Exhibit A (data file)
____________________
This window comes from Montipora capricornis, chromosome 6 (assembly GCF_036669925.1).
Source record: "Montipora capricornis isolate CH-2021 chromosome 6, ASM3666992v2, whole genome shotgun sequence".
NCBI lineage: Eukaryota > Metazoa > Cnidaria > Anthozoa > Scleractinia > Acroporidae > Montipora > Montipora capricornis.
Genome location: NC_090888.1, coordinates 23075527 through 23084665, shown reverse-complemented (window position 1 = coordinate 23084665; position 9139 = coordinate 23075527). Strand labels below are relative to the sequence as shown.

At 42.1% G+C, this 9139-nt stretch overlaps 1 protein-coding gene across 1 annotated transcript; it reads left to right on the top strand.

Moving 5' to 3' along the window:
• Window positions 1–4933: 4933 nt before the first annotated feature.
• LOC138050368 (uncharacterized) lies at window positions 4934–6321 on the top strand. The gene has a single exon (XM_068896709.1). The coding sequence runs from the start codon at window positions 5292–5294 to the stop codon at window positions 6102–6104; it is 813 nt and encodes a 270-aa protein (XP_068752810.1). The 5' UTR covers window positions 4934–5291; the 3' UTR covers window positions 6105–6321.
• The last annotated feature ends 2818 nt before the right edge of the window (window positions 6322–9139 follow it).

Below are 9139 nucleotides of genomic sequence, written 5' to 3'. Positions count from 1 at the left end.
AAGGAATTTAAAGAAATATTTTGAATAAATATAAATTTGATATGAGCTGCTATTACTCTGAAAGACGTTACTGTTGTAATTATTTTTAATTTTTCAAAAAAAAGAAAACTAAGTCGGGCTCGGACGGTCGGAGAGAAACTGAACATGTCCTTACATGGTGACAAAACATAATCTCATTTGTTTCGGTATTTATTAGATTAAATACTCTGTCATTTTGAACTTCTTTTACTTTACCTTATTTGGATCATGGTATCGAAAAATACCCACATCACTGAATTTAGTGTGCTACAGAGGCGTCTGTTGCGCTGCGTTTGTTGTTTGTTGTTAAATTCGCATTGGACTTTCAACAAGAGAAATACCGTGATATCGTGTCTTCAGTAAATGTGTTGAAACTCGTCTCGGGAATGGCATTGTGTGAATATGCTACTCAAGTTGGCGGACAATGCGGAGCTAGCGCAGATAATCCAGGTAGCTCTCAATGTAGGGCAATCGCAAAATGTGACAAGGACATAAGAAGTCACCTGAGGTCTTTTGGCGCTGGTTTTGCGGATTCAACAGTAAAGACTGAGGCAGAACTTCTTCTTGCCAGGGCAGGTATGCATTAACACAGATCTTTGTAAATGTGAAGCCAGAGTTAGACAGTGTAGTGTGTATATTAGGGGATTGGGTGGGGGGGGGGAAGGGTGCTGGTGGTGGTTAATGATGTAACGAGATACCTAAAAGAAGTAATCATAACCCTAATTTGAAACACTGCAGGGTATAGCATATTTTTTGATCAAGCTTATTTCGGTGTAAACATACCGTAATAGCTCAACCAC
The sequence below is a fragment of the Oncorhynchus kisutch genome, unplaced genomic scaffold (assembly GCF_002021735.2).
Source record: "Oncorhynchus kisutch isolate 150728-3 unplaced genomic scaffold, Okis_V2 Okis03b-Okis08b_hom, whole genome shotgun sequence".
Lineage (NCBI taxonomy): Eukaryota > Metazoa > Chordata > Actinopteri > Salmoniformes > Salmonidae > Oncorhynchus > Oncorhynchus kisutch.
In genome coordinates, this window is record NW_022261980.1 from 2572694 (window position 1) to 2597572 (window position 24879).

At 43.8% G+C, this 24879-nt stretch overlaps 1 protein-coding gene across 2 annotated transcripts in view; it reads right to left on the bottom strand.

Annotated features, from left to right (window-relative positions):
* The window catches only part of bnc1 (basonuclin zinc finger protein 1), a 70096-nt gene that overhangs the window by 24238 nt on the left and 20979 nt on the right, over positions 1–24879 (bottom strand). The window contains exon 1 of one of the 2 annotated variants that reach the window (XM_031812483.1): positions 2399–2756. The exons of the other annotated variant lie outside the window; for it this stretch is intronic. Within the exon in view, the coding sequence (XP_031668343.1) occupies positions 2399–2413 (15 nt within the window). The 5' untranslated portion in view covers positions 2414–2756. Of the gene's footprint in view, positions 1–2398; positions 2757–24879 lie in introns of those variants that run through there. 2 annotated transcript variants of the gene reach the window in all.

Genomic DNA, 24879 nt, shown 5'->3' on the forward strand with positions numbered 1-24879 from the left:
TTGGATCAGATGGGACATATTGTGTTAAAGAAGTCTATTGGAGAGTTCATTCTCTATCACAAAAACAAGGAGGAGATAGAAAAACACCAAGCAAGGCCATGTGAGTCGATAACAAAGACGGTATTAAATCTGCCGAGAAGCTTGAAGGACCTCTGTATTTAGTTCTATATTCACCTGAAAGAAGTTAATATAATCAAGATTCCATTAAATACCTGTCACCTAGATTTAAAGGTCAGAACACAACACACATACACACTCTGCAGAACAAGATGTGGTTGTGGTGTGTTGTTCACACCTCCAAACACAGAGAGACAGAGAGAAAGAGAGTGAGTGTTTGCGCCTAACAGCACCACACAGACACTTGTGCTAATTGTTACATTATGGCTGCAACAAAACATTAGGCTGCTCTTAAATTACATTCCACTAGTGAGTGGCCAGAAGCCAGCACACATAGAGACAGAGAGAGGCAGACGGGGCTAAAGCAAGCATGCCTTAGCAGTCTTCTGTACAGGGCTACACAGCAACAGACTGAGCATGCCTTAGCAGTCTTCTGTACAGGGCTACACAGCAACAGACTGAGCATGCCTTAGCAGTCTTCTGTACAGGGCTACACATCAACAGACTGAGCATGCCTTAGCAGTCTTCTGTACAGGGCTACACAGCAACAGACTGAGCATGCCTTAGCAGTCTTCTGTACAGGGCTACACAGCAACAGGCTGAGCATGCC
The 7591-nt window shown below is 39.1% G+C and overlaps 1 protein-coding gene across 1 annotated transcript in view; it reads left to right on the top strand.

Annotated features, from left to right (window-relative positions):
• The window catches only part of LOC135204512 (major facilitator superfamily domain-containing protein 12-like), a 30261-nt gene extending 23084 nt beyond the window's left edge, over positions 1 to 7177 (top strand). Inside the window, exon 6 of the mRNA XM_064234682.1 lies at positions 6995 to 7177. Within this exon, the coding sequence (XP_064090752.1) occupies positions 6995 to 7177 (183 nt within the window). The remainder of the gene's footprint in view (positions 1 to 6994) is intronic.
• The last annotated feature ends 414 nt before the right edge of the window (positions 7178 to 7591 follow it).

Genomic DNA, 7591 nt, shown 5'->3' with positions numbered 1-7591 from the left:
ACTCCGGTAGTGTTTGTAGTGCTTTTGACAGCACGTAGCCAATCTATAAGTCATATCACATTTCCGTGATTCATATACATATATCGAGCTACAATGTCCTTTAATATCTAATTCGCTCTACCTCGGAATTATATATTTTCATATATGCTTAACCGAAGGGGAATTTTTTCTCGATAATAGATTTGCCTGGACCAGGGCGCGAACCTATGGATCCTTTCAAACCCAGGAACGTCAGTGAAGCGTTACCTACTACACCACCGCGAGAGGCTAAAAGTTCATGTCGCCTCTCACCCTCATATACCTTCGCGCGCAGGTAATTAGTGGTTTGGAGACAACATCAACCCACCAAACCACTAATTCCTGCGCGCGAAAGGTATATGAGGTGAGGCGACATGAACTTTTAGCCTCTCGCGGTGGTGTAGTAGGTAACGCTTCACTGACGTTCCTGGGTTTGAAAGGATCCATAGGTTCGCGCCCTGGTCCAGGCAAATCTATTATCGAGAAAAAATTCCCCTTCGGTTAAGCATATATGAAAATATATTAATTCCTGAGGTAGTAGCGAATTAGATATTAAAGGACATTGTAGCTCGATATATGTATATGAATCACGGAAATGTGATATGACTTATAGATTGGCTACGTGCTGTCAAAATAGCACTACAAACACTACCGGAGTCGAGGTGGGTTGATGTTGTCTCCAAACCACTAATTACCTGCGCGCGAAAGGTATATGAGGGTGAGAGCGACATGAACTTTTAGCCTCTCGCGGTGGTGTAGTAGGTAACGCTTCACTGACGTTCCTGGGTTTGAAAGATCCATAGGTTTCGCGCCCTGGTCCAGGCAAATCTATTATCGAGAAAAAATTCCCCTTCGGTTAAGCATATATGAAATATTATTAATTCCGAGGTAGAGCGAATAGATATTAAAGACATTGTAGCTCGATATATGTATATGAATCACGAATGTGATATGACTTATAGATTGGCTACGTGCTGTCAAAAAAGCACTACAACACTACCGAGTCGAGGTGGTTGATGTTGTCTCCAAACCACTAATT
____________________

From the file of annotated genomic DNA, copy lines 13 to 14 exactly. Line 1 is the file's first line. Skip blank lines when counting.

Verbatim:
Source record: "Oncorhynchus kisutch isolate 150728-3 unplaced genomic scaffold, Okis_V2 Okis03b-Okis08b_hom, whole genome shotgun sequence".
Lineage (NCBI taxonomy): Eukaryota > Metazoa > Chordata > Actinopteri > Salmoniformes > Salmonidae > Oncorhynchus > Oncorhynchus kisutch.